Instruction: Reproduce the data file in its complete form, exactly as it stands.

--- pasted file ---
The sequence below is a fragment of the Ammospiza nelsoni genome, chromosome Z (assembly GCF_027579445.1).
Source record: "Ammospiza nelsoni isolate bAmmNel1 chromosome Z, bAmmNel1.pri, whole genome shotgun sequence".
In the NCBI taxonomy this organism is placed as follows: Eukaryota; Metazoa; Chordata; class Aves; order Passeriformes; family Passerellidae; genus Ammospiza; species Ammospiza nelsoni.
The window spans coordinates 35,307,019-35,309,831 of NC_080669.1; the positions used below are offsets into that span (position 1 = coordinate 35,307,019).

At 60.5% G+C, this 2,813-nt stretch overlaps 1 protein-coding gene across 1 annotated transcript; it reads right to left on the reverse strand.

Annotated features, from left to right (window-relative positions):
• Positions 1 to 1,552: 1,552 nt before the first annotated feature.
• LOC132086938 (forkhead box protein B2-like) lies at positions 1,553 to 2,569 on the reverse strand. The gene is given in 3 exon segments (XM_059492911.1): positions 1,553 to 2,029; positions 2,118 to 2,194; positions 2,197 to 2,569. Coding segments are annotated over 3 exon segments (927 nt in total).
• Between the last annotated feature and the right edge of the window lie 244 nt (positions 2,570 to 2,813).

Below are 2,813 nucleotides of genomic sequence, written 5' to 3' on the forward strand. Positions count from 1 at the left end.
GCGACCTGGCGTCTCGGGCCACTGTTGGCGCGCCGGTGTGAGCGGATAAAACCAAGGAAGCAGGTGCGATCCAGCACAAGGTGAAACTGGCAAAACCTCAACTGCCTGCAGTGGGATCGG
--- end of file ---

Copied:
The sequence below is a fragment of the Ammospiza nelsoni genome, chromosome Z (assembly GCF_027579445.1).
Source record: "Ammospiza nelsoni isolate bAmmNel1 chromosome Z, bAmmNel1.pri, whole genome shotgun sequence".
In the NCBI taxonomy this organism is placed as follows: Eukaryota; Metazoa; Chordata; class Aves; order Passeriformes; family Passerellidae; genus Ammospiza; species Ammospiza nelsoni.
The window spans coordinates 35,307,019-35,309,831 of NC_080669.1; the positions used below are offsets into that span (position 1 = coordinate 35,307,019).

At 60.5% G+C, this 2,813-nt stretch overlaps 1 protein-coding gene across 1 annotated transcript; it reads right to left on the reverse strand.

Annotated features, from left to right (window-relative positions):
• Positions 1 to 1,552: 1,552 nt before the first annotated feature.
• LOC132086938 (forkhead box protein B2-like) lies at positions 1,553 to 2,569 on the reverse strand. The gene is given in 3 exon segments (XM_059492911.1): positions 1,553 to 2,029; positions 2,118 to 2,194; positions 2,197 to 2,569. Coding segments are annotated over 3 exon segments (927 nt in total).
• Between the last annotated feature and the right edge of the window lie 244 nt (positions 2,570 to 2,813).

Below are 2,813 nucleotides of genomic sequence, written 5' to 3' on the forward strand. Positions count from 1 at the left end.
GCGACCTGGCGTCTCGGGCCACTGTTGGCGCGCCGGTGTGAGCGGATAAAACCAAGGAAGCAGGTGCGATCCAGCACAAGGTGAAACTGGCAAAACCTCAACTGCCTGCAGTGGGATCGG